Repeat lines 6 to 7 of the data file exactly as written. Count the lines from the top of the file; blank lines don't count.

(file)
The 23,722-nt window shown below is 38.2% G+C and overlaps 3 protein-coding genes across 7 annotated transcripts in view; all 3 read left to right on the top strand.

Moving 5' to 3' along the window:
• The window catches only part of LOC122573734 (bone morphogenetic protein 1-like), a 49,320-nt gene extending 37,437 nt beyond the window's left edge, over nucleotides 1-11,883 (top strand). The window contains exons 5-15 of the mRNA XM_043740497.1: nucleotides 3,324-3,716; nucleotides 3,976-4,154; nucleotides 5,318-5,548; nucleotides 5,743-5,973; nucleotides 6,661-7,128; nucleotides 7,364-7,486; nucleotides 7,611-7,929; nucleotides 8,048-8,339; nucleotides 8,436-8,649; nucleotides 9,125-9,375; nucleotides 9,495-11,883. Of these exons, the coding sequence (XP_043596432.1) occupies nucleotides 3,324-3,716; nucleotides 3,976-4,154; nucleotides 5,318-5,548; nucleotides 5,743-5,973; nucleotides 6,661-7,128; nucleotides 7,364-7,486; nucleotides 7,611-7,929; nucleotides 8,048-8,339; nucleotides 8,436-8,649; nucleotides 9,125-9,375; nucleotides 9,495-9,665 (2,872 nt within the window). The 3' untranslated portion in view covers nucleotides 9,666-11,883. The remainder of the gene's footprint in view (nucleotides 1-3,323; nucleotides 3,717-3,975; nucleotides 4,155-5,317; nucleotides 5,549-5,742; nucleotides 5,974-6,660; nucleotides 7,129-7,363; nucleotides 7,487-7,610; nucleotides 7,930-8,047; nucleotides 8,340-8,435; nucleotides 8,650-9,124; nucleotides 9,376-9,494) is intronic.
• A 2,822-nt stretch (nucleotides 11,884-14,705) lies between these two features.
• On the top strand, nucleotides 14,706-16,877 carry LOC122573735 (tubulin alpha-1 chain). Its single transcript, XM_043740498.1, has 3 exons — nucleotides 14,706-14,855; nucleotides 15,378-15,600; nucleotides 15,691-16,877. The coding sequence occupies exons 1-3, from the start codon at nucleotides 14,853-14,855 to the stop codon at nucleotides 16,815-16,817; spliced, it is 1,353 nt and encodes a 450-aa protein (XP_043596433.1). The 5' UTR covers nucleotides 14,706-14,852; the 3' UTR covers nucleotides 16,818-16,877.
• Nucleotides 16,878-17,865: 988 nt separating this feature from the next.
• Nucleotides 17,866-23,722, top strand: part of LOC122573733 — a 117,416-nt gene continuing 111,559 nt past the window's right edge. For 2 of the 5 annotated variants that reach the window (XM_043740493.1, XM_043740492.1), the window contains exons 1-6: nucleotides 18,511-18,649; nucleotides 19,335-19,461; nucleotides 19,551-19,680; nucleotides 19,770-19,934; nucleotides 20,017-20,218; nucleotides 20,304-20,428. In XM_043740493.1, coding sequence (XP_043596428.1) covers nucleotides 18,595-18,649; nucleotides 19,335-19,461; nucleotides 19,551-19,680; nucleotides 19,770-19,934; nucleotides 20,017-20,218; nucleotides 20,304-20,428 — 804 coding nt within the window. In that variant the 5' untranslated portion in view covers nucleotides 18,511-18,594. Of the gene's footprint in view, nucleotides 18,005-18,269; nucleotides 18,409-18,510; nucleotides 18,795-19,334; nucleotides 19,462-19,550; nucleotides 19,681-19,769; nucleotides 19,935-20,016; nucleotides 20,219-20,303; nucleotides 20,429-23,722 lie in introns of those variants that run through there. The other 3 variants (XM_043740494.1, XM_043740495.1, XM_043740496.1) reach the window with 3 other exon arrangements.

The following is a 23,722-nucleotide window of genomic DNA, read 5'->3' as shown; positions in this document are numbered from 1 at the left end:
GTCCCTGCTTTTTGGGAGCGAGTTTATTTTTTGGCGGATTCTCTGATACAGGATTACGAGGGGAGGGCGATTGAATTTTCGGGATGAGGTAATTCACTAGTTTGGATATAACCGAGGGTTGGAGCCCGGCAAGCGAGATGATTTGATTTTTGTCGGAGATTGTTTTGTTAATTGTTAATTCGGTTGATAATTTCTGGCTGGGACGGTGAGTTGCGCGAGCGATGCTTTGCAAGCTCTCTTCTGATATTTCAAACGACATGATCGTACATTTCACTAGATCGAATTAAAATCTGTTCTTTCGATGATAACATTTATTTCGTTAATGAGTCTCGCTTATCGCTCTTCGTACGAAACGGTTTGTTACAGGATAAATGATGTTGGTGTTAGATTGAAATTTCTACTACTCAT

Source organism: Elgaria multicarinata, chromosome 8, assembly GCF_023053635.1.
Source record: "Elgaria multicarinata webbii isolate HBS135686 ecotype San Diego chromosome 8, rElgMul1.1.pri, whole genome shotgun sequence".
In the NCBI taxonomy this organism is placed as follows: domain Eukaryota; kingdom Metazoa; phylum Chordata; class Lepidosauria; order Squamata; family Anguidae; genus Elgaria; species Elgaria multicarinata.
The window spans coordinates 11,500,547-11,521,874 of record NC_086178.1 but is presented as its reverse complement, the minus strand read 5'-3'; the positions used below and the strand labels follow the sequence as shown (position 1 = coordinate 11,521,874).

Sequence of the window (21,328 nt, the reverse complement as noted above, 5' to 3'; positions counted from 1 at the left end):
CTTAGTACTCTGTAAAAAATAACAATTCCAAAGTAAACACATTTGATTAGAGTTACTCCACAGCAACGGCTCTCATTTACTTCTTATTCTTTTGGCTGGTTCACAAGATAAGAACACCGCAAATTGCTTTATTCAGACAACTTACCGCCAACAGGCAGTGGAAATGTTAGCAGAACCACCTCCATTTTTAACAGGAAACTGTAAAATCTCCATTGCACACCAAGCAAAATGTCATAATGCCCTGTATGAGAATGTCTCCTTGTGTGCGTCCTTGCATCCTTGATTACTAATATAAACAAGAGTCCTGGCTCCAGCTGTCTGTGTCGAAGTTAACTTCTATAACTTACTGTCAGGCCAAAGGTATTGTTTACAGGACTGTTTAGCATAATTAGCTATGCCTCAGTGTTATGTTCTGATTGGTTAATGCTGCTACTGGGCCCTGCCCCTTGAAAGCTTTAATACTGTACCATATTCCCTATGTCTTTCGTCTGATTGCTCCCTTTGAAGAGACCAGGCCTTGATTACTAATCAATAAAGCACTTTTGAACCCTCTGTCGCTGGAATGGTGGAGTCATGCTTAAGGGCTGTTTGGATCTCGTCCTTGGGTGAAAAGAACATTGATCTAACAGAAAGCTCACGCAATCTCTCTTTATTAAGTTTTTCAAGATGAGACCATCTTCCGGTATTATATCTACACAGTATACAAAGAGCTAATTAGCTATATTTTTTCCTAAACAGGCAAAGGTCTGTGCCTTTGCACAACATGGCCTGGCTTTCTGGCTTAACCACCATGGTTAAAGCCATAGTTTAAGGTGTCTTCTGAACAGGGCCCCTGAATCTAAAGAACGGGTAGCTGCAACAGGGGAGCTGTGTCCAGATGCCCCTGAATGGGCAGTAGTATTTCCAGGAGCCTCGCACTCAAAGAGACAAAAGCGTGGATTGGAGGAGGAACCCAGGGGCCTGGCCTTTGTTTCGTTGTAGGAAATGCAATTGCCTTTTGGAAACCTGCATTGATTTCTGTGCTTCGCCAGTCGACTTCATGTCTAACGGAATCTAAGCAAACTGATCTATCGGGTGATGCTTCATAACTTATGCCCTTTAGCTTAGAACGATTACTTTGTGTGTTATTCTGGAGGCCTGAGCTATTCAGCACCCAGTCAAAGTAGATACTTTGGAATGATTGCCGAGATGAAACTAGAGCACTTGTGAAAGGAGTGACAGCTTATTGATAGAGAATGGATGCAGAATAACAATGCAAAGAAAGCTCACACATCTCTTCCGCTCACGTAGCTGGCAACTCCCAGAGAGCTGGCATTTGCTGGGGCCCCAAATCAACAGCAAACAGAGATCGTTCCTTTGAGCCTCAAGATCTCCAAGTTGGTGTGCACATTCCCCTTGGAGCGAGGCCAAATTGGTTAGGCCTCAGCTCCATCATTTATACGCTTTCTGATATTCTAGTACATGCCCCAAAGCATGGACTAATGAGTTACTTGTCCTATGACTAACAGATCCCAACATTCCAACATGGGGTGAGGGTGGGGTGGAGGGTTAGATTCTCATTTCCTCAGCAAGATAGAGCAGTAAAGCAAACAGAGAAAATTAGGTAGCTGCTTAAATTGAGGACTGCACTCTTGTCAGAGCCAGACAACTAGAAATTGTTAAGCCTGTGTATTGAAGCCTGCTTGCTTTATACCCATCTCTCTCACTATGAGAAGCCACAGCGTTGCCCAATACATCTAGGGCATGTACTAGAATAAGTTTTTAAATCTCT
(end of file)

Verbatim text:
• Nucleotides 16,878-17,865: 988 nt separating this feature from the next.
• Nucleotides 17,866-23,722, top strand: part of LOC122573733 — a 117,416-nt gene continuing 111,559 nt past the window's right edge. For 2 of the 5 annotated variants that reach the window (XM_043740493.1, XM_043740492.1), the window contains exons 1-6: nucleotides 18,511-18,649; nucleotides 19,335-19,461; nucleotides 19,551-19,680; nucleotides 19,770-19,934; nucleotides 20,017-20,218; nucleotides 20,304-20,428. In XM_043740493.1, coding sequence (XP_043596428.1) covers nucleotides 18,595-18,649; nucleotides 19,335-19,461; nucleotides 19,551-19,680; nucleotides 19,770-19,934; nucleotides 20,017-20,218; nucleotides 20,304-20,428 — 804 coding nt within the window. In that variant the 5' untranslated portion in view covers nucleotides 18,511-18,594. Of the gene's footprint in view, nucleotides 18,005-18,269; nucleotides 18,409-18,510; nucleotides 18,795-19,334; nucleotides 19,462-19,550; nucleotides 19,681-19,769; nucleotides 19,935-20,016; nucleotides 20,219-20,303; nucleotides 20,429-23,722 lie in introns of those variants that run through there. The other 3 variants (XM_043740494.1, XM_043740495.1, XM_043740496.1) reach the window with 3 other exon arrangements.